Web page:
Electronics retailer Dick Smith has gone into receivership, with Ferrier Hodgson appointed to run the firm following a failure to secure adequate funding to support the business.
Dick Smith employs around 3,300 people across 393 stores in Australia and New Zealand, leaving those jobs at risk if a buyer for the business cannot be found.
The firm’s management said sales and cash generation were below expectations in the key December trading period, continuing a poor run in the later part of 2015.
Dick Smith said that, while confident in the long-term viability of the company, the directors were unable to secure support from the company’s bankers to provide finance for restocking to see it through the next month to six weeks.
That caused them to appoint McGrathNicol as administrators to run the firm while restructuring or sale options are explored.
However, after the appointment of administrators, Dick Smith’s lenders appointed receivers to run the firm and protect their financial interests.
The receivers – James Stewart, Jim Sarantinos and Ryan Eagle from Ferrier Hodgson – say that Dick Smith stores will continue to operate as usual while they evaluate restructuring or selling the group, or parts of it.
“Dick Smith is one of the best known brands associated with consumer electronics in Australia and New Zealand,” Mr Stewart said in a statement.
“We are immediately calling for expressions of interest for a sale of the business as a going concern.”
However, he also said that any outstanding gift vouchers held by customers will not be honoured and deposits will not be refunded.
Instead, consumers in those situations will have to stand in line with other unsecured creditors of the company and may only get a small fraction of their money back.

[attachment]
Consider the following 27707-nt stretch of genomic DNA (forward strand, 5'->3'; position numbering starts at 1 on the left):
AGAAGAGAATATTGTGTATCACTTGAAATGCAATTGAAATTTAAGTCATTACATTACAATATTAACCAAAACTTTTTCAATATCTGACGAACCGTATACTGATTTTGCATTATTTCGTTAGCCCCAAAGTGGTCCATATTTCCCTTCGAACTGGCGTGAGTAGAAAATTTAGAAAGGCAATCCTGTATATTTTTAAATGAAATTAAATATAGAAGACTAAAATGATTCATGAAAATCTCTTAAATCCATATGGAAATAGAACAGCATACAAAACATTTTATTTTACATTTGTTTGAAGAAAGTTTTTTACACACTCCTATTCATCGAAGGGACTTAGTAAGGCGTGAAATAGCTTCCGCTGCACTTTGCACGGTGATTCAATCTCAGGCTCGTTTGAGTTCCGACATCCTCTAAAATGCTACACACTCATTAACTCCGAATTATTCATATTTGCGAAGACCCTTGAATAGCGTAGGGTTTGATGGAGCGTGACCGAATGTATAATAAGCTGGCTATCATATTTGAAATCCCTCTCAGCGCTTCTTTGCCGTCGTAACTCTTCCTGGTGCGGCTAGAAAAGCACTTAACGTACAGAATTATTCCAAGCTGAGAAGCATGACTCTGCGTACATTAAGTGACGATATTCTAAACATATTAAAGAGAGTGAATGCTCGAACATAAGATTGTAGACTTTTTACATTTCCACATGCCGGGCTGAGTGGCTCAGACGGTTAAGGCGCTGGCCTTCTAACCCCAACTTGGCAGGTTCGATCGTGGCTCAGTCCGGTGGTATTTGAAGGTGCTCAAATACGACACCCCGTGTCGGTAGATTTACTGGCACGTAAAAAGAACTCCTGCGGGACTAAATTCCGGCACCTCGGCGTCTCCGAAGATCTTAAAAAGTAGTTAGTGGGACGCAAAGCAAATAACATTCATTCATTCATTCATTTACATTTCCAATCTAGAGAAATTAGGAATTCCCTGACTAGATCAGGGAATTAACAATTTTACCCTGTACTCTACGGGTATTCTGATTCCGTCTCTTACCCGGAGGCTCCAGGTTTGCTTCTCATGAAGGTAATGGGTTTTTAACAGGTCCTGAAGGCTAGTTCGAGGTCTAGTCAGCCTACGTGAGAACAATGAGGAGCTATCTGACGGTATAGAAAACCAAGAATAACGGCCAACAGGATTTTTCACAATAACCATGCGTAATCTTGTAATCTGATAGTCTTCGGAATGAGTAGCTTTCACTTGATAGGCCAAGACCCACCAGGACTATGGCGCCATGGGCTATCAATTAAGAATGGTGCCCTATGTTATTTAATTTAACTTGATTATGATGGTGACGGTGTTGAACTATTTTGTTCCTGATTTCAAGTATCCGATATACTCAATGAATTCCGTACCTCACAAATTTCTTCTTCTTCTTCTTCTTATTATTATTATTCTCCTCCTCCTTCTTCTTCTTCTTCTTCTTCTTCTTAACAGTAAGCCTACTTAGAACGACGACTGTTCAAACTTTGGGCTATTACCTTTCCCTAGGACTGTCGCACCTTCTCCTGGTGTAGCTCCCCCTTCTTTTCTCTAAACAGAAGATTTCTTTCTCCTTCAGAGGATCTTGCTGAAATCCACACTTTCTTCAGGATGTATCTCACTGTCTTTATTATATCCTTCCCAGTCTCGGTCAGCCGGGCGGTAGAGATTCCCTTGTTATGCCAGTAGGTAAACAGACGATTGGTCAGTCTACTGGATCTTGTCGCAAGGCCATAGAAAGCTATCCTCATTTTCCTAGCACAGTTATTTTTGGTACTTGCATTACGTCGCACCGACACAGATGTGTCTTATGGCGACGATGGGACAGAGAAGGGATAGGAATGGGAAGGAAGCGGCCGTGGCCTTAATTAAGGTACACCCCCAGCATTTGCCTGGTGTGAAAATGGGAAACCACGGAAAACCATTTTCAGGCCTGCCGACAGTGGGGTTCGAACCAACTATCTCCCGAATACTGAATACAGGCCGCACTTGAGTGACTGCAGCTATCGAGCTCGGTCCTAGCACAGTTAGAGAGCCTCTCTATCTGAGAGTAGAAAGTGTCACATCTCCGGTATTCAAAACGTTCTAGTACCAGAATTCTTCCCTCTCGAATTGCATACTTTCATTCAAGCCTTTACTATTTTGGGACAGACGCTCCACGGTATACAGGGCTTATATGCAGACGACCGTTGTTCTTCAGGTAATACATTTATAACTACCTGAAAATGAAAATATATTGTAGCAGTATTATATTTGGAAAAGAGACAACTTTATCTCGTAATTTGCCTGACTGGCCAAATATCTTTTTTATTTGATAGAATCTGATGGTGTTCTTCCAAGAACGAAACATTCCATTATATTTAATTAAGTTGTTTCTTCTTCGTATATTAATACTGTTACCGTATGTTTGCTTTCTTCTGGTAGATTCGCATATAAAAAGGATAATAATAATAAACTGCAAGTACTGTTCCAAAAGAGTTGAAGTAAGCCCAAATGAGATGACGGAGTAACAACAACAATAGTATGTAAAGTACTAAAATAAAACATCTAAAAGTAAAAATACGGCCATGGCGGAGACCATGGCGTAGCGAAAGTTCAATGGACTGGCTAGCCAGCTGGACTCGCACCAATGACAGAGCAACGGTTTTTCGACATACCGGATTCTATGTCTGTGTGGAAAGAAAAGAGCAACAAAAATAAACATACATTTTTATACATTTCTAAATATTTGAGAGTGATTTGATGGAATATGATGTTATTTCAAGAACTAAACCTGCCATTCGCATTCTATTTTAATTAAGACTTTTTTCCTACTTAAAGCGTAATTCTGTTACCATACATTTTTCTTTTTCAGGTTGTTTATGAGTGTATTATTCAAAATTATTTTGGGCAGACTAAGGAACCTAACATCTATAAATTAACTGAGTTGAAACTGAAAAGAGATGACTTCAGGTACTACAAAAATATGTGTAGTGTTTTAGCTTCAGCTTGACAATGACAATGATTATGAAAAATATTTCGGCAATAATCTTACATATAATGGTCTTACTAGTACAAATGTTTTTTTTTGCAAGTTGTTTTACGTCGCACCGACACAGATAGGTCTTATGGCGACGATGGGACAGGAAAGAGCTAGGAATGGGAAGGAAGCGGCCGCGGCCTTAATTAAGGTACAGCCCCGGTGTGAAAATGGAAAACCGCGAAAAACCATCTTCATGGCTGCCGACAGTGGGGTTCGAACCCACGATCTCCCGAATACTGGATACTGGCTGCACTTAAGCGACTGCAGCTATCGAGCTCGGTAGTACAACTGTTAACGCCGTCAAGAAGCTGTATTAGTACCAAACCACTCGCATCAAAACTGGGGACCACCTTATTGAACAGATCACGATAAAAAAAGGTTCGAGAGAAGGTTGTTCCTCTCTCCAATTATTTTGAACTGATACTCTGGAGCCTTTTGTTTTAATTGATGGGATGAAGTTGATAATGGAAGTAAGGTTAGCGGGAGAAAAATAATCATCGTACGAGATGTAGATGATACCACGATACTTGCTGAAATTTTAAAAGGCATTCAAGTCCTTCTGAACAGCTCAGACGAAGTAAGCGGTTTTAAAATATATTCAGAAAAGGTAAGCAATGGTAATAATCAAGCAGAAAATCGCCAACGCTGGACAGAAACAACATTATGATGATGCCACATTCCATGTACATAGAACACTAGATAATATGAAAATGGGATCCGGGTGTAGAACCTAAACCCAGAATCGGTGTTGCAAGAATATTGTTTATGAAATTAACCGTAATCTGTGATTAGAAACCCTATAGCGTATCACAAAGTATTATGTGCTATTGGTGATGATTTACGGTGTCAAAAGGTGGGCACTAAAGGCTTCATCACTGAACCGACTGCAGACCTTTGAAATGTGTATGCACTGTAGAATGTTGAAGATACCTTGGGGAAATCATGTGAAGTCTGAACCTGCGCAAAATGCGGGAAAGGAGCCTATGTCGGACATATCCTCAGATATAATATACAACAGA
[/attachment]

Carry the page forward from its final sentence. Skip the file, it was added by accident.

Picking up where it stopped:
The first creditors’ meeting will be held next Thursday, January 14, at the Wesley Centre in Sydney.
The company had halted trade in its shares on Monday as the company sought to refinance its debt.
They last traded on December 31, 2015 at 35.5 cents.
Poor Christmas sales the final straw
Shares in Dick Smith plunged 83 per cent over 2015, largely due to profit downgrades in October and November.
In November, the retailer slashed the value of its inventories by $60 million, or some 20 per cent.
An analyst at financial firm IG, Evan Lucas, said the company’s cash flow problems have not improved since then.
“Clearly their syndicate loan leads, being NAB and HSBC, saw the numbers and were not impressed with what they saw and called in their loan, which net debt sits around $40 million for Dick Smith,” said Mr Lucas.
“It’s a very sad situation for shareholders, it obviously means they won’t be able to get out of the company and they may only get cents back in the share.”
Dick Smith shares opened on the market at $2.20 when it was floated by private equity firm Anchorage Capital Partners in December 2013, valuing the company at $520 million.
Anchorage bought the business from Woolworths for about $20 million in cash upfront just a year earlier – in total the private equity firm ended up paying around $115 million.
Dick Smith Electronics was started by its namesake as a car radio installation business on Sydney’s North Shore in 1968.
Australian retail giant Woolworths took a majority stake in the business in 1980 and full ownership two years later as the electronics chain expanded nationally, before selling it to Anchorage in 2012.
Dick Smith: What went wrong?
Private equity group Anchorage Capital bought Dick Smith from Woolworths in 2012 for an initial payment of just $20m.
Anchorage then “dressed the company up to look good for just one thing – to persuade people to buy shares,” according to analysts from Forager Funds Management.
Anchorage “wrote down the value of the inventory, took provisions for future onerous lease payments, wrote down the value of the plant and equipment and liquidated a lot of the inventory as quickly as they possibly could to throw off cash,” according to Forager’s Steve Johnson.
The cash was then used by Anchorage to effectively make Dick Smith ‘buy itself’.
The writedowns inflated profits, a key factor in enticing investors into the company.
For example: a stock item that may have been bought for $100 may have been in the books at $60 after the writedowns, which meant an extra $40 profit on every sale.
The writedown of plant and equipment lowered depreciation charges, also boosting the bottom line.
“But when they liquidated all that inventory to pay for the purchase price, they didn’t replace it,” according to Forager’s Steve Johnson.
“And the new owners of the business, since it’s been listed on the stock market, have had to put in a lot more money to fund the increase in inventory.”